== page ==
… Two Poems by Lowell Jaeger.

… Two Poems by Lynette G. Esposito.

… Why Whimper by Suchoon Mo.

 09.07.16 by Adrian Manning.


… Fall 2019′s biggest books include new titles from Margaret Atwood, Salman Rushdie, Ta-Nehisi Coates, Stephen King, and Ann Patchett.

Remembering Mencken …

 “Puritanism: The haunting fear that someone, somewhere, may be happy.” Happy birthday, H.L. Mencken | The Sheila Variations.

Gratitude …

… Thirteen Years in New York – Reluctant Habits.

Time for a smile …

… Comic without Context: Mark Trail and the Internet | Bill Peschel.

Rejections …

… A Legendary Publishing House's Most Infamous Rejection Letters | Literary Hub.

Noble observation — and maybe despair …

… Boston Area Small Press and Poetry Scene: Eating Raw Meat by g emil reutter, reviewed by Gregory J. Wolos.

Tragic mystic …

… Homesick for Eternity | The Russell Kirk Center. (Hat tip, Dave Lull.)

Johnson had a fascination of and gift for crafting the arresting image, but what separates him from his Imagist progeny is how the objects Johnson depicts always seem to flash for an instant before dissolving into an ethereal mist. If Imagists followed the notion that the world is all that is the case, Johnson’s prose was struck through with the ephemerality of life itself. In Johnson’s poetry, as a fellow mystic said sixty years later, life is a dream already over.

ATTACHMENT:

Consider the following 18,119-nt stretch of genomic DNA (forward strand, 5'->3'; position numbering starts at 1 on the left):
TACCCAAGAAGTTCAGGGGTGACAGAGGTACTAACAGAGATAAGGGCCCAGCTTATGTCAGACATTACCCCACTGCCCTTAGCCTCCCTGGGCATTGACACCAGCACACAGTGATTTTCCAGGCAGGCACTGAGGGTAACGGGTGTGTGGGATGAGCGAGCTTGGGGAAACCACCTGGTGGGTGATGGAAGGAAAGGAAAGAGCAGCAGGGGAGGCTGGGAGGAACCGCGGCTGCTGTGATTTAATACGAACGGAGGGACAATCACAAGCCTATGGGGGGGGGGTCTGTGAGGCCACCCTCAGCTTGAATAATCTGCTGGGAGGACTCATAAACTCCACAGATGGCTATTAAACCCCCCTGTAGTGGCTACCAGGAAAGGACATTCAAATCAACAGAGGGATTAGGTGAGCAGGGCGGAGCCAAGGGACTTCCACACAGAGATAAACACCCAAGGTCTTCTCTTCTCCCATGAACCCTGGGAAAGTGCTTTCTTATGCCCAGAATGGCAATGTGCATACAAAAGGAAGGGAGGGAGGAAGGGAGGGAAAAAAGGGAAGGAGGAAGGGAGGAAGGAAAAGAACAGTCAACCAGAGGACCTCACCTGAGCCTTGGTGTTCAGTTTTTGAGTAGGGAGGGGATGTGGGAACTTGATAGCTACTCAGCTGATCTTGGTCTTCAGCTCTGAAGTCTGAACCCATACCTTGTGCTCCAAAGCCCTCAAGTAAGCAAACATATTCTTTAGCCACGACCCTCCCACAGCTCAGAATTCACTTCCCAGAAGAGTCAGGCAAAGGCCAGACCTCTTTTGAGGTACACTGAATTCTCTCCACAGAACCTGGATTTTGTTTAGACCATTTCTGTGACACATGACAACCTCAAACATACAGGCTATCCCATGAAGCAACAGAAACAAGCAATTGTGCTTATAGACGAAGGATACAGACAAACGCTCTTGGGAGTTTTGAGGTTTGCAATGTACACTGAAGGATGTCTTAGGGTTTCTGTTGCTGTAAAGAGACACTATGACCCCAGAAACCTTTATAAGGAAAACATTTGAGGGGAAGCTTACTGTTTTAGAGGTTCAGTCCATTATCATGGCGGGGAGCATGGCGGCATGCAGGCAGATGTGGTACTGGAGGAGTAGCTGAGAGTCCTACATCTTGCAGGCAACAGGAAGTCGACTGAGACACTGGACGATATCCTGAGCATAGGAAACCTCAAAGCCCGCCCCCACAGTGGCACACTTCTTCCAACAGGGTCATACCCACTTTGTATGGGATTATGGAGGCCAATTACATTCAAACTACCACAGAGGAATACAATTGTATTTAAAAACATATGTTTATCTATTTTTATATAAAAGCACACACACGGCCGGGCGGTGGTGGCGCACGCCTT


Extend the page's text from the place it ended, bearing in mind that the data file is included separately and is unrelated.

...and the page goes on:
Something to think on …

The height of cleverness is to be able to conceal it.
— François de La Rochefoucauld, born on this date in 1613

Saturday, September 14, 2019

A Devastating Riposte to the 'New Atheists' | Spengler

… A Devastating Riposte to the 'New Atheists' | Spengler.

The pagan religions of the past were founded on the fatalistic submission of the weak to the powerful. Biblical religion invites the humblest as well as the most exalted to act as free people, by taking moral responsibility for their actions. It demanded equality before the law for rich and poor, for home-born and stranger, with the premise that every human being was a free agent with the right to live without fear of predation from the strong or oppression from the rich, and that every human being was equally responsible for his or her actions

A Devastating Riposte to the 'New Atheists' | Spengler

… A Devastating Riposte to the 'New Atheists' | Spengler.

The pagan religions of the past were founded on the fatalistic submission of the weak to the powerful. Biblical religion invites the humblest as well as the most exalted to act as free people, by taking moral responsibility for their actions. It demanded equality before the law for rich and poor, for home-born and stranger, with the premise that every human being was a free agent with the right to live without fear of predation from the strong or oppression from the rich, and that every human being was equally responsible for his or her actions

Good to remember …